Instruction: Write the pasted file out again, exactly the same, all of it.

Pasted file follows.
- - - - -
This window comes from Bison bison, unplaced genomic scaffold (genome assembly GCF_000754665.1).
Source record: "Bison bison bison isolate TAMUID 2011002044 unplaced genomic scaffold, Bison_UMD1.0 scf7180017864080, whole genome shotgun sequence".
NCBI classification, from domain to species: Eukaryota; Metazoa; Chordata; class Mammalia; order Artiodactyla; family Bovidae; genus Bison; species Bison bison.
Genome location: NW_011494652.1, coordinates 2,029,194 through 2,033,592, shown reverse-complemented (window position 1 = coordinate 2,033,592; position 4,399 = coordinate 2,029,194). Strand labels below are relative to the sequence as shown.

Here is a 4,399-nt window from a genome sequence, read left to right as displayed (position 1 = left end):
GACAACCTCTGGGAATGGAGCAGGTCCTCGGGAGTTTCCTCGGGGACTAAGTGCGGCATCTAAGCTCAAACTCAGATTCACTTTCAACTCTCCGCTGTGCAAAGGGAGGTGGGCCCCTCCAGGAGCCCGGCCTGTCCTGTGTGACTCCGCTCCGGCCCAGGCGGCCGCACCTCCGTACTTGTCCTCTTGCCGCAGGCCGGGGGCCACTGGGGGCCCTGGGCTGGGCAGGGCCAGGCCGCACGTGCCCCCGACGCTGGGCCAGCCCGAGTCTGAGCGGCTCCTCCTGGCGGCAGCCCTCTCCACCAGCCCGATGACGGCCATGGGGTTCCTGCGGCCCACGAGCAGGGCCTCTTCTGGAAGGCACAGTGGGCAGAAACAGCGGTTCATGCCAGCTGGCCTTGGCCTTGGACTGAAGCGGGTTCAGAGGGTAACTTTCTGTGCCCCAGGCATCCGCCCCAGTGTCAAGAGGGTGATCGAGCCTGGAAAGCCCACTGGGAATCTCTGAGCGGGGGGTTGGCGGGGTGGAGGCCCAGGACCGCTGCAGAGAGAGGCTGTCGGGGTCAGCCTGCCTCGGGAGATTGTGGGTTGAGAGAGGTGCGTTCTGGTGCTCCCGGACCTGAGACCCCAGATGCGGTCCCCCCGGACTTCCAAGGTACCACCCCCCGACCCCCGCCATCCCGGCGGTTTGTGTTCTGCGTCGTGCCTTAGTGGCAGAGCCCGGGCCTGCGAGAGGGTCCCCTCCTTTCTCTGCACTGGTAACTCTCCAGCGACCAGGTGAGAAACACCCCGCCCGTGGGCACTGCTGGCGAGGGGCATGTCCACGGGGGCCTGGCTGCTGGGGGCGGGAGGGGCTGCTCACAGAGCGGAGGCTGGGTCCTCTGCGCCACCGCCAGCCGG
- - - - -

This window comes from Bison bison, unplaced genomic scaffold (genome assembly GCF_000754665.1).
Source record: "Bison bison bison isolate TAMUID 2011002044 unplaced genomic scaffold, Bison_UMD1.0 scf7180017864080, whole genome shotgun sequence".
NCBI classification, from domain to species: Eukaryota; Metazoa; Chordata; class Mammalia; order Artiodactyla; family Bovidae; genus Bison; species Bison bison.
Genome location: NW_011494652.1, coordinates 2,029,194 through 2,033,592, shown reverse-complemented (window position 1 = coordinate 2,033,592; position 4,399 = coordinate 2,029,194). Strand labels below are relative to the sequence as shown.

Here is a 4,399-nt window from a genome sequence, read left to right as displayed (position 1 = left end):
GACAACCTCTGGGAATGGAGCAGGTCCTCGGGAGTTTCCTCGGGGACTAAGTGCGGCATCTAAGCTCAAACTCAGATTCACTTTCAACTCTCCGCTGTGCAAAGGGAGGTGGGCCCCTCCAGGAGCCCGGCCTGTCCTGTGTGACTCCGCTCCGGCCCAGGCGGCCGCACCTCCGTACTTGTCCTCTTGCCGCAGGCCGGGGGCCACTGGGGGCCCTGGGCTGGGCAGGGCCAGGCCGCACGTGCCCCCGACGCTGGGCCAGCCCGAGTCTGAGCGGCTCCTCCTGGCGGCAGCCCTCTCCACCAGCCCGATGACGGCCATGGGGTTCCTGCGGCCCACGAGCAGGGCCTCTTCTGGAAGGCACAGTGGGCAGAAACAGCGGTTCATGCCAGCTGGCCTTGGCCTTGGACTGAAGCGGGTTCAGAGGGTAACTTTCTGTGCCCCAGGCATCCGCCCCAGTGTCAAGAGGGTGATCGAGCCTGGAAAGCCCACTGGGAATCTCTGAGCGGGGGGTTGGCGGGGTGGAGGCCCAGGACCGCTGCAGAGAGAGGCTGTCGGGGTCAGCCTGCCTCGGGAGATTGTGGGTTGAGAGAGGTGCGTTCTGGTGCTCCCGGACCTGAGACCCCAGATGCGGTCCCCCCGGACTTCCAAGGTACCACCCCCCGACCCCCGCCATCCCGGCGGTTTGTGTTCTGCGTCGTGCCTTAGTGGCAGAGCCCGGGCCTGCGAGAGGGTCCCCTCCTTTCTCTGCACTGGTAACTCTCCAGCGACCAGGTGAGAAACACCCCGCCCGTGGGCACTGCTGGCGAGGGGCATGTCCACGGGGGCCTGGCTGCTGGGGGCGGGAGGGGCTGCTCACAGAGCGGAGGCTGGGTCCTCTGCGCCACCGCCAGCCGG